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Presidential veto overruled

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  • Presidential veto overruled

POLAND - An alliance between the Polish right of centre coalition government and the left of centre opposition party has overturned a presidential veto on legislation to create so-called bridge pensions and replace early retirement benefits.

The law was one of three bills pushed through by the government earlier this year to complete Poland's pensions reform.

The bridge pensions legislation is intended to reduce the numbers eligible to early retirement from 1.3 million to 250,000 and is intended to reduce the overall cost to the budget to PLN600m (€145m) a year from the current PLN20bn, by limiting eligibility to those who work in difficult labour conditions or whose jobs have special characteristics.

Participants would receive a temporary pre-retirement benefit until they reach the statutory pension age of 60 for women and 65 for men.

The measure was opposed by trade unions, whose supporters occupied the labour ministry in protest and president Lech Kaczynski ihad ndicated during the bill's passage through parliament that he saw it as being too drastic.

Both coalition parties indicated separately earlier this month that they favoured extending bridge pensions to teachers, in what was seen as an attempt to fend off a presidential veto, gain support from the opposition and a party-political attempt to curry favour with a 240,000-strong bloc of voters.

Kaczynski announced at a press conference on 15 December he would not sign the bill into law because it was unjust and argued an issue as sensitive as early retirement cold not be resolved without a social consensus.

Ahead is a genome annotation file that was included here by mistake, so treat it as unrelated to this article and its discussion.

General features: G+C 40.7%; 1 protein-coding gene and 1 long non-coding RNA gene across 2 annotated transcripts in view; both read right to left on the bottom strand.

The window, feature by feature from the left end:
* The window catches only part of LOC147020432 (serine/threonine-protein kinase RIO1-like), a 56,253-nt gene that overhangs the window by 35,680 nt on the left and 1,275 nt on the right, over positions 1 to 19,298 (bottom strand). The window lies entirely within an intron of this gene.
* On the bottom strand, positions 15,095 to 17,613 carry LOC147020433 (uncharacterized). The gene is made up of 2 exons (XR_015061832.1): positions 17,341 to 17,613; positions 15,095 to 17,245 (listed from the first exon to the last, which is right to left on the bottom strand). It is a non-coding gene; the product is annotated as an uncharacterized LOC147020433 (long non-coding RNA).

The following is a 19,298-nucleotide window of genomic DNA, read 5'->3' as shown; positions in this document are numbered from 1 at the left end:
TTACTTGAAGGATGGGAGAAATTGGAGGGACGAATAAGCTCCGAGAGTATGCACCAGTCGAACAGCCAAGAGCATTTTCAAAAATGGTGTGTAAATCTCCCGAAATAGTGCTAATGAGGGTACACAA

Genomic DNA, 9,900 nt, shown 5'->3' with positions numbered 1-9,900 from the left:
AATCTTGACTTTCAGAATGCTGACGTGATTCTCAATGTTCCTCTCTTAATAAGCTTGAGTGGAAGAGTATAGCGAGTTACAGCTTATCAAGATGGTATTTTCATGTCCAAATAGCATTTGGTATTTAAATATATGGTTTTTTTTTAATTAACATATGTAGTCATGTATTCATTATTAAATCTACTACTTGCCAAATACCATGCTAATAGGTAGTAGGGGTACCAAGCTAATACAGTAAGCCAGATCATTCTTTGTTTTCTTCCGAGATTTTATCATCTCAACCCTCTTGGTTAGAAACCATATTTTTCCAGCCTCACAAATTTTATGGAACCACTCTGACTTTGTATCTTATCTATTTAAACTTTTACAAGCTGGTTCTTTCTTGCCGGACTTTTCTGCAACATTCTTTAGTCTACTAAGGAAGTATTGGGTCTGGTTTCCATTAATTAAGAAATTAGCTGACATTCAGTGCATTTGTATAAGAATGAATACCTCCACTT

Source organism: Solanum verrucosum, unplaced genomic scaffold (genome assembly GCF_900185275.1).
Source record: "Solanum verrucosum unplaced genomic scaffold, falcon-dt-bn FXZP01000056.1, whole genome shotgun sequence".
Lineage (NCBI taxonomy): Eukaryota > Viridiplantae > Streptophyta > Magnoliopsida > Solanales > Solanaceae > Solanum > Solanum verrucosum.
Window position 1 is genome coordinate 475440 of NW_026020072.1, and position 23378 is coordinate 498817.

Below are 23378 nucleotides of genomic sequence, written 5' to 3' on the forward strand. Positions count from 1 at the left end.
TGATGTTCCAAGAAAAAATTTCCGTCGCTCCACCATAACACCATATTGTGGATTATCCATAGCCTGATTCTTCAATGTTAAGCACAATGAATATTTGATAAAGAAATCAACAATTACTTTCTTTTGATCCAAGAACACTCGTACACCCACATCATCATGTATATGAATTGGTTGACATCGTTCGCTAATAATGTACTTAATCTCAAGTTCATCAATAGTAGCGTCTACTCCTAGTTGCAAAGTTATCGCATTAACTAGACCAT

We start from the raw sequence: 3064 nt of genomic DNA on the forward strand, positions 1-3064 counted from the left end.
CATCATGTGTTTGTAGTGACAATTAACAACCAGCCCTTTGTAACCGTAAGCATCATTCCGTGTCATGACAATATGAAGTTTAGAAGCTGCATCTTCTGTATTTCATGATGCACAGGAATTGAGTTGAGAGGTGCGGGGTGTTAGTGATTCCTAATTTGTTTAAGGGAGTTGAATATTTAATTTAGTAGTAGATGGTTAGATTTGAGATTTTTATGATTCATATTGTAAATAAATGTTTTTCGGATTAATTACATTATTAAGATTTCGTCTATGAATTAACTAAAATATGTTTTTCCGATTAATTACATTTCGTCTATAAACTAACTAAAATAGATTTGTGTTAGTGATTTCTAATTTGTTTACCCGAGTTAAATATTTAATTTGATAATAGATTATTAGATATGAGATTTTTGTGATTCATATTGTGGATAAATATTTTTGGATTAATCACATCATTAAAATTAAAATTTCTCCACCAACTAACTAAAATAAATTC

The government needed a three-fifths majority in parliament to overturn the presidential veto and on 19 December the opposition Left Alliance joined the governing parties to overturn the veto by 285 votes to 160. Law and Justice (PiS), the other main opposition party formed by the president and his twin brother, voted against the move.

Analysts reported the offer to extend bridge pensions to teachers, who were excluded in the original version of the bill, was the key factor which eventually persuaded the Left Alliance to give their support.

The vote put the Left Alliance in a difficult position. A vote to overturn the veto could be seen as a betrayal by the trade unions, while allowing the veto to stand would be seen as blocking progress on pensions. As a result, after the vote it called for the measure to be submitted to the Constitutional Court to ensure its legal compliance.

The government also announced it would begin to work on a system of allowances as a form of bridging pension for teachers.

The other laws to complete the pensions reform were a law allowing annuities to be paid from assets accrued in second pillar funds, which was signed by Kaczynski, and a law on annuity providers, which it is considered likely he will also veto. The first payouts from the reformed system will come in 2009.

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